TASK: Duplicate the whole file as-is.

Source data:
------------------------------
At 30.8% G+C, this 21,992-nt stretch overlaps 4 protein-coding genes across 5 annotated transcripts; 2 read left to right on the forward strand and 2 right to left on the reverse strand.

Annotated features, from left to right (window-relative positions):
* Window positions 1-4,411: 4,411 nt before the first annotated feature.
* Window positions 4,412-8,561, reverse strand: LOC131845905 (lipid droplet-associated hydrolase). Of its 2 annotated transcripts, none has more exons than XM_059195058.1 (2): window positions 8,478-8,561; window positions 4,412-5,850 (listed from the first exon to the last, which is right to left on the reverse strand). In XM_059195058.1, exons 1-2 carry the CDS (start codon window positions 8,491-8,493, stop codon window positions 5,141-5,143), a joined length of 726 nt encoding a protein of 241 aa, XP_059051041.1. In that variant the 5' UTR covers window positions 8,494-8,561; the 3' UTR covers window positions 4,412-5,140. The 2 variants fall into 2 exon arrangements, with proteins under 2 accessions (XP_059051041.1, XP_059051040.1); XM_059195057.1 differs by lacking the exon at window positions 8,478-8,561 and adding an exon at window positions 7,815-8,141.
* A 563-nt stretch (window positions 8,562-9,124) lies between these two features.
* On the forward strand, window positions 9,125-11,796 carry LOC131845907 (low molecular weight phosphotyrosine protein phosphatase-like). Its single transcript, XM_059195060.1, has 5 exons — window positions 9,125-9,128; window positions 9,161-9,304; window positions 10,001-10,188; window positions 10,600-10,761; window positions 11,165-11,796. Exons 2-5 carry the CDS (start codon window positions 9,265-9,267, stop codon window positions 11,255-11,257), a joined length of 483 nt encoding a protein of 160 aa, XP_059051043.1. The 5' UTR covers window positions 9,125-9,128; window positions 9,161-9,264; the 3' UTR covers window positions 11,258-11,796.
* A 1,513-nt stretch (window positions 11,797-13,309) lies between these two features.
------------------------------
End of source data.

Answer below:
At 30.8% G+C, this 21,992-nt stretch overlaps 4 protein-coding genes across 5 annotated transcripts; 2 read left to right on the forward strand and 2 right to left on the reverse strand.

Annotated features, from left to right (window-relative positions):
* Window positions 1-4,411: 4,411 nt before the first annotated feature.
* Window positions 4,412-8,561, reverse strand: LOC131845905 (lipid droplet-associated hydrolase). Of its 2 annotated transcripts, none has more exons than XM_059195058.1 (2): window positions 8,478-8,561; window positions 4,412-5,850 (listed from the first exon to the last, which is right to left on the reverse strand). In XM_059195058.1, exons 1-2 carry the CDS (start codon window positions 8,491-8,493, stop codon window positions 5,141-5,143), a joined length of 726 nt encoding a protein of 241 aa, XP_059051041.1. In that variant the 5' UTR covers window positions 8,494-8,561; the 3' UTR covers window positions 4,412-5,140. The 2 variants fall into 2 exon arrangements, with proteins under 2 accessions (XP_059051041.1, XP_059051040.1); XM_059195057.1 differs by lacking the exon at window positions 8,478-8,561 and adding an exon at window positions 7,815-8,141.
* A 563-nt stretch (window positions 8,562-9,124) lies between these two features.
* On the forward strand, window positions 9,125-11,796 carry LOC131845907 (low molecular weight phosphotyrosine protein phosphatase-like). Its single transcript, XM_059195060.1, has 5 exons — window positions 9,125-9,128; window positions 9,161-9,304; window positions 10,001-10,188; window positions 10,600-10,761; window positions 11,165-11,796. Exons 2-5 carry the CDS (start codon window positions 9,265-9,267, stop codon window positions 11,255-11,257), a joined length of 483 nt encoding a protein of 160 aa, XP_059051043.1. The 5' UTR covers window positions 9,125-9,128; window positions 9,161-9,264; the 3' UTR covers window positions 11,258-11,796.
* A 1,513-nt stretch (window positions 11,797-13,309) lies between these two features.